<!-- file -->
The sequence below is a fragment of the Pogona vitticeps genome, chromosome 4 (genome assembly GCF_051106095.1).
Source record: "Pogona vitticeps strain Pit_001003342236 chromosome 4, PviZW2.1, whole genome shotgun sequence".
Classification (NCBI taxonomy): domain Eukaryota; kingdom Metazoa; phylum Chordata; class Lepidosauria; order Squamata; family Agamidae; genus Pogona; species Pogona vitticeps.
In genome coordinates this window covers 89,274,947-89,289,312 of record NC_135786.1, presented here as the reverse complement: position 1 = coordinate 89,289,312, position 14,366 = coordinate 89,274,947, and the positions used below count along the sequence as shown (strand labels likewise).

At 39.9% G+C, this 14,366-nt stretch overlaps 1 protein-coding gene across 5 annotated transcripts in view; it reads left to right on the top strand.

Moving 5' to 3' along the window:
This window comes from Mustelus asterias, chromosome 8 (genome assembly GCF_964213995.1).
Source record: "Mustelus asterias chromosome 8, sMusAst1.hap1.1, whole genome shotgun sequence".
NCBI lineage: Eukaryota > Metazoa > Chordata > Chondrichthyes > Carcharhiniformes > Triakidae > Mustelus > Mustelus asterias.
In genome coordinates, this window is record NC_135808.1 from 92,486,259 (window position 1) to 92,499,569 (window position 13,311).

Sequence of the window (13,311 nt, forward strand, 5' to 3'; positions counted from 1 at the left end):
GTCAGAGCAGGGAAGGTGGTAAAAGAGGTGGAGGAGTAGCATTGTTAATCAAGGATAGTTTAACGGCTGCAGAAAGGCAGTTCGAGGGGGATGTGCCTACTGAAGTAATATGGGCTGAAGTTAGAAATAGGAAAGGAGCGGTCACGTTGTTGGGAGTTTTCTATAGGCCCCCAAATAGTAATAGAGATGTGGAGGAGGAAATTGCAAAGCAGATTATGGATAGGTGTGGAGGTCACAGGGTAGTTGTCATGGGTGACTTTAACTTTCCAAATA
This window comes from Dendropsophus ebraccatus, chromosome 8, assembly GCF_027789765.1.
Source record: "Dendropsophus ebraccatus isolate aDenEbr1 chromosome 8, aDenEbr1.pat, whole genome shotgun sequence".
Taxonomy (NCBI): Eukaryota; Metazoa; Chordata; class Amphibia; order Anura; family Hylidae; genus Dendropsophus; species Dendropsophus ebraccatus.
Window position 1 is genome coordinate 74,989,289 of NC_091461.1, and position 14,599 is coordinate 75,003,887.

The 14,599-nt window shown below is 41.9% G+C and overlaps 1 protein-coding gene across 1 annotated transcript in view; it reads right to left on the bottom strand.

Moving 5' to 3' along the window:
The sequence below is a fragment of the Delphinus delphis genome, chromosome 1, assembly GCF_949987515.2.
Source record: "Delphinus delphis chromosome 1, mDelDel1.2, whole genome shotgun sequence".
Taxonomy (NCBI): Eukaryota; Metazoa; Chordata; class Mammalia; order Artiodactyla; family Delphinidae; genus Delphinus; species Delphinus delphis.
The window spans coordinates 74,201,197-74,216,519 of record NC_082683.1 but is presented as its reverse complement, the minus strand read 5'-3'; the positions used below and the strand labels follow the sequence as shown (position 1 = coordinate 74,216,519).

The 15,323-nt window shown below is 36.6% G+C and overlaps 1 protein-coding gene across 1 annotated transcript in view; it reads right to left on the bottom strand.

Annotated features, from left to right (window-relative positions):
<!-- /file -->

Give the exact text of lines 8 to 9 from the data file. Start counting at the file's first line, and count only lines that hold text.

Source record: "Mustelus asterias chromosome 8, sMusAst1.hap1.1, whole genome shotgun sequence".
NCBI lineage: Eukaryota > Metazoa > Chordata > Chondrichthyes > Carcharhiniformes > Triakidae > Mustelus > Mustelus asterias.